Temperament & Hereditary Defects Of The Belgian Malinois

Temperament of the Belgian Malinois

The malinois was and is still breed mostly for it's working ability. Because most breeders want dogs that have high drives means their are some temperament issues to go over. In no case should a malinois be aggressive or shy. This is not proper for a malinois and any malinois showing these temperament problems should be removed from the gene pool. Some of the temperament problems that face the malinois are: aggression, fear-biting, skittishness, and sound sensitivity. It is imperative that all malinois are thoroughly socialized from puppy hood on into adulthood.

Hereditary Defects of the Belgian Malinois

Generally the malinois is a very healthy breed. As with every other breed there are problems that arise. Some of these include: Hip dysplasia, elbow dysplasia, progressive retinal atrophy, and epilepsy. As with other breeds hip dysplasia seems to be the most prominent of all the ailments. Elbow dysplasia is also on the rise, now that more breeders are doing more health checks they are finding more problems. Although a majority of breeders do not check elbows, a growing number of breeders do. For more information on hip and elbow dysplasia visit the Orthopedic Foundation for Animals website. Progressive retinal atrophy is a a growing concern, because it is undetectable or misinterpreted when a dog is younger, more dogs are bred and puppies are born that are going to be either, clear, carriers, or affected. Epilepsy is a growing concern as well, although it affects the long haired varieties more, than malinois is still at risk. For this reason it is often better to wait to breed your dog until they are 3-5 years old, although even then epilepsy can occur later than that.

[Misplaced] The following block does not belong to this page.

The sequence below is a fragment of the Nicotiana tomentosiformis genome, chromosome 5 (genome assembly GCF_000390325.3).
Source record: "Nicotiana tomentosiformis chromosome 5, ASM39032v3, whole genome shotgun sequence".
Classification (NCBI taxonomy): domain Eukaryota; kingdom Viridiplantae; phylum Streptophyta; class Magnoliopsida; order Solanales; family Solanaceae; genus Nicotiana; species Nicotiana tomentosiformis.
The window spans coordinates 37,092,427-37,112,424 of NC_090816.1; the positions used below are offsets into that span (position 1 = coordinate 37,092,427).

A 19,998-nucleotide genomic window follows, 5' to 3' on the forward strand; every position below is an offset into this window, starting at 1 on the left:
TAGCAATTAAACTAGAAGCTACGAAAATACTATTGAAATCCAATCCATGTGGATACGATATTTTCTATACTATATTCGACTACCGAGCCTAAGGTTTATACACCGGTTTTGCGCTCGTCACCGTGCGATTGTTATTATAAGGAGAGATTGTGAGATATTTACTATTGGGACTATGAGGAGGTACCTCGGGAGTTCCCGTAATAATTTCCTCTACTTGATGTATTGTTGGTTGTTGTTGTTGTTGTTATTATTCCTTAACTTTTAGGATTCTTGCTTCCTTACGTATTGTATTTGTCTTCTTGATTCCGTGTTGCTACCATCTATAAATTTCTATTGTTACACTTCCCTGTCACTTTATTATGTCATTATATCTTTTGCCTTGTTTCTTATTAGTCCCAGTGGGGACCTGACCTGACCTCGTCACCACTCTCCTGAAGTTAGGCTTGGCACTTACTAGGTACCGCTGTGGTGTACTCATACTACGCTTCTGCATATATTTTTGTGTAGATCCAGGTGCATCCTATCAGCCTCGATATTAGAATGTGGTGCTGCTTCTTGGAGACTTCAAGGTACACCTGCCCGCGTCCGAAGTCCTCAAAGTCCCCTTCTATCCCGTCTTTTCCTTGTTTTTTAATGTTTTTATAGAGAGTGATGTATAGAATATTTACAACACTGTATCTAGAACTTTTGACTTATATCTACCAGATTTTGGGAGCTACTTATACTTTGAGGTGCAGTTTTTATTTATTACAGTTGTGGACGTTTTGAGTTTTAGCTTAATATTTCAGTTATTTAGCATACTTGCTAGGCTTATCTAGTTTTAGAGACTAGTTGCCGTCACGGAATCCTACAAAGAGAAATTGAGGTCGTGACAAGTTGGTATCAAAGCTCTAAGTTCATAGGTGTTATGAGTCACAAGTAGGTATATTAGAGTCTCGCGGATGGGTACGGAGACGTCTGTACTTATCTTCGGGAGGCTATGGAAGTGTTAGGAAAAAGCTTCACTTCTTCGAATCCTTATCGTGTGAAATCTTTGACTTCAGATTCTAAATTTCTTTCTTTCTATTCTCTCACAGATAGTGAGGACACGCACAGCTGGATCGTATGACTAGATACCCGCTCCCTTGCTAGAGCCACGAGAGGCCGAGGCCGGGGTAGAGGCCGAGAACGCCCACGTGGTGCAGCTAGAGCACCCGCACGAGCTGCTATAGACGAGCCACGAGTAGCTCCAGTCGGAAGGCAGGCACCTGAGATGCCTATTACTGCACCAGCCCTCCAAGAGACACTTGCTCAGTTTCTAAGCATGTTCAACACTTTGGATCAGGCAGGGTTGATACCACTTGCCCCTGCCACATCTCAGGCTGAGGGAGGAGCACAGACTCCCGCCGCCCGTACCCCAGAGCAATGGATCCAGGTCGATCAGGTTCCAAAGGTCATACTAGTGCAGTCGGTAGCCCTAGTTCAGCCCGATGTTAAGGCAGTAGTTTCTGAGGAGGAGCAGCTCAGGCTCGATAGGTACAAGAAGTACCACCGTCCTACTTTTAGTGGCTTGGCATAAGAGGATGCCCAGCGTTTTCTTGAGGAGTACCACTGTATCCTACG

Health of the Belgian Malinois

Due to the size of the files and the new easy to use databases, I am no longer listing the dogs individually. Please refer to the CERF Verification website and OFA Online Verification for malinois.